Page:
Accepted offers - now network your way into group placement

Analyst 2008's picture
Rank: Baboon | banana points 112

I have accepted an IB offer from a prestigious BB. I've been told by many to keep following up with the people there, especially bankers in the top groups that you wanted to join. Does it mean that I have to email each banker I know every month to make sure they know who I am and where I want to be placed? Many ppl I know are doing that. I was going to wait until training to talk to different groups. Is it going to be too late?

Comments (50)

Jan 16, 2008

IF you know people in the groups you want to join, you should reach out to them. Find out about the culture, dealflow, etc. and try to ask them for more people within the group at various levels who might be willing to talk with you. Let them know you're interested in the group.

That being said, you've got the offer so don't worry too much about group selection. Emailing every month seems a little absurd. You'll very likely get a group you want, but if you want the top groups you'll either need to be a rockstar on paper or get to know some of the analysts / associates who will say they want you in their group.

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Jan 16, 2008

I dont know how the group selection process works, but I read in another thread that if you want to work in one of the top groups your odds are much better if you're from a target, since the heads of the top groups are more likely to pull for people that went to their alma mater. How accurate is this?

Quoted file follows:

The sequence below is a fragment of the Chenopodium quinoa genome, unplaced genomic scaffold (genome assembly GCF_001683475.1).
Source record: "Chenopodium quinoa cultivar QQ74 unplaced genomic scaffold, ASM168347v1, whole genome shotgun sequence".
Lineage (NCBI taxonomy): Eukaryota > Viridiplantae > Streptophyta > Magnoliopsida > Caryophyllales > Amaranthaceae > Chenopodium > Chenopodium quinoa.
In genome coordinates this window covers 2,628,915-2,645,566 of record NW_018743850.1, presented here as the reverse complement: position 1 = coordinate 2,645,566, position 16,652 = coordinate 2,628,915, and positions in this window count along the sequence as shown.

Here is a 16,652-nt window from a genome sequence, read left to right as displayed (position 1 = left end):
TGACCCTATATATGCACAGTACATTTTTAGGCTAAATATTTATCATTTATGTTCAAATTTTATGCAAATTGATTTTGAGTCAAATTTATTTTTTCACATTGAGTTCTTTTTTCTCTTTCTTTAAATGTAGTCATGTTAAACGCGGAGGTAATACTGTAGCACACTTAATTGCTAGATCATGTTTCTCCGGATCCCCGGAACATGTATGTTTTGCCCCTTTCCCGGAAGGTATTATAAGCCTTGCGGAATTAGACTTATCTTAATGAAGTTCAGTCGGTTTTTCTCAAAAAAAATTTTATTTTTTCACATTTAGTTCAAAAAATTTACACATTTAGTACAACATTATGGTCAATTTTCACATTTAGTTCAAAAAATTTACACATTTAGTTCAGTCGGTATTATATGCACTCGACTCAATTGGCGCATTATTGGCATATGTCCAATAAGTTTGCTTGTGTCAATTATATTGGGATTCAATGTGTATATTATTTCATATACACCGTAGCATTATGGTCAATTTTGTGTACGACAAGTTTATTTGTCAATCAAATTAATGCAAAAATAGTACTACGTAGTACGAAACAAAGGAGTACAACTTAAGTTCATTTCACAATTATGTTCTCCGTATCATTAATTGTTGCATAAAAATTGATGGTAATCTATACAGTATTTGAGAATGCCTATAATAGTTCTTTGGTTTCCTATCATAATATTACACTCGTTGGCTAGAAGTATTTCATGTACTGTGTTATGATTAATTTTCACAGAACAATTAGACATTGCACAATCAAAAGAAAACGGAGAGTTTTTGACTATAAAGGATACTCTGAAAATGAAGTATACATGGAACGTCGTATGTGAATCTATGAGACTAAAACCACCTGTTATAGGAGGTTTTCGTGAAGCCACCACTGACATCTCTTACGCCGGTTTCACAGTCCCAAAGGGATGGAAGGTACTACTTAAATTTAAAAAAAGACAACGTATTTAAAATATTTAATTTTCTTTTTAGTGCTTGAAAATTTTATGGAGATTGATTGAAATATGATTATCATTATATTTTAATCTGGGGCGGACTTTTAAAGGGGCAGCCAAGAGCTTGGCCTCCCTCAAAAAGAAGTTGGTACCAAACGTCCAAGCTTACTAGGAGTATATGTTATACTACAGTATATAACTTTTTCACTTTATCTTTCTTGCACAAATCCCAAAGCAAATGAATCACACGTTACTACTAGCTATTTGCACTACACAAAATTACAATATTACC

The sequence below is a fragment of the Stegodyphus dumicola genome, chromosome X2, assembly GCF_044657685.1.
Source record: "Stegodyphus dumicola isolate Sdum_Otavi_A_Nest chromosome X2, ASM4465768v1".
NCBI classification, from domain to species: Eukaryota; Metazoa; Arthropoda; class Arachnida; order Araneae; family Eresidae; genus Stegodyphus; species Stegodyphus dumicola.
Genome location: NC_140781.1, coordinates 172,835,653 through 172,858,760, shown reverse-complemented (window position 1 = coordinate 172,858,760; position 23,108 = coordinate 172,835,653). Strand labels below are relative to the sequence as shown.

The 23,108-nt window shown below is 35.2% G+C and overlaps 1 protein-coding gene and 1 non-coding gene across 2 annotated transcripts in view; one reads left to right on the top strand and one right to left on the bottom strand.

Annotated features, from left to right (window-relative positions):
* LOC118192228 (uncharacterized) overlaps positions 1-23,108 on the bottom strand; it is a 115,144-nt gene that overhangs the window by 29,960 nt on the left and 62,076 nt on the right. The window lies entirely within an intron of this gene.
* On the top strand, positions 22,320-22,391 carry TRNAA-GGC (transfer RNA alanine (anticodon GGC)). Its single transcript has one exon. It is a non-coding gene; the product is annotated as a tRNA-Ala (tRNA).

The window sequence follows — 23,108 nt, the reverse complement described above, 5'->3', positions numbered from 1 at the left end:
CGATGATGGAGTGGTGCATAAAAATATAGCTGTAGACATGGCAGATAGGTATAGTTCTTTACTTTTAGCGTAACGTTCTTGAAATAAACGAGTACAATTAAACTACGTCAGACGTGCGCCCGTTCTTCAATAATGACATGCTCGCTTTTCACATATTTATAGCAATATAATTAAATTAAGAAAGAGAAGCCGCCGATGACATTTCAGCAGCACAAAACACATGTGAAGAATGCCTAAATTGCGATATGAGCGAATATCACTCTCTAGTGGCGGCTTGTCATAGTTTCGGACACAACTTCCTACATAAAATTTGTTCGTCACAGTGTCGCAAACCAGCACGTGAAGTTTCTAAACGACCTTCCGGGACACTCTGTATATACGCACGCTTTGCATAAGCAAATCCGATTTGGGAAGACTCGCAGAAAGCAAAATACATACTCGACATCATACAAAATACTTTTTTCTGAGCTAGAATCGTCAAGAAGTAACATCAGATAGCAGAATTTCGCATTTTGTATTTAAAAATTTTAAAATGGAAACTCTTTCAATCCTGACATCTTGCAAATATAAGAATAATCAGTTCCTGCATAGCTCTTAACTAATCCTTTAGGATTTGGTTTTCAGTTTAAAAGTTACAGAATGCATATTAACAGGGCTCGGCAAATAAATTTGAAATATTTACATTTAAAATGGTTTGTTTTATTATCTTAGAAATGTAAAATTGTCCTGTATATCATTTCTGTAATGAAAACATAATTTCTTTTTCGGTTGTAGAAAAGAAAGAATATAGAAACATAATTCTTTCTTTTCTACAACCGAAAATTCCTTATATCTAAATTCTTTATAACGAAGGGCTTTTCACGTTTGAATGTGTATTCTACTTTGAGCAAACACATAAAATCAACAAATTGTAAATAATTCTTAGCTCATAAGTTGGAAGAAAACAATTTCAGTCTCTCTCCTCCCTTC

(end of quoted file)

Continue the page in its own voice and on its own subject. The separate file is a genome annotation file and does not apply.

So does that mean that if a non target student manages to get into a BB, will his/her non target status come back to haunt them again in the group placement proces?

Or is group selection based equally on networking, how much the current bankers like you, your performance during training/interviews, your resume and experience et etc??

Or does it simply depend on the bank.

Jan 16, 2008

In my experience it depends on at what position you are being considered for. I think you are alluding to a seperate post of mine, which concerned SA positions. After a summer you are given group specific and general IBD offers. Thus SAs who network and don't want to return to their group usually have met and spoken with other groups by this time (and also can later). Thus returning SAs get a leg up on the non SA FTs (especially this year due to the high retention rate). At this point there is no real advantage of being from a target or non-target, as only your reputation and the quality of work you did matters.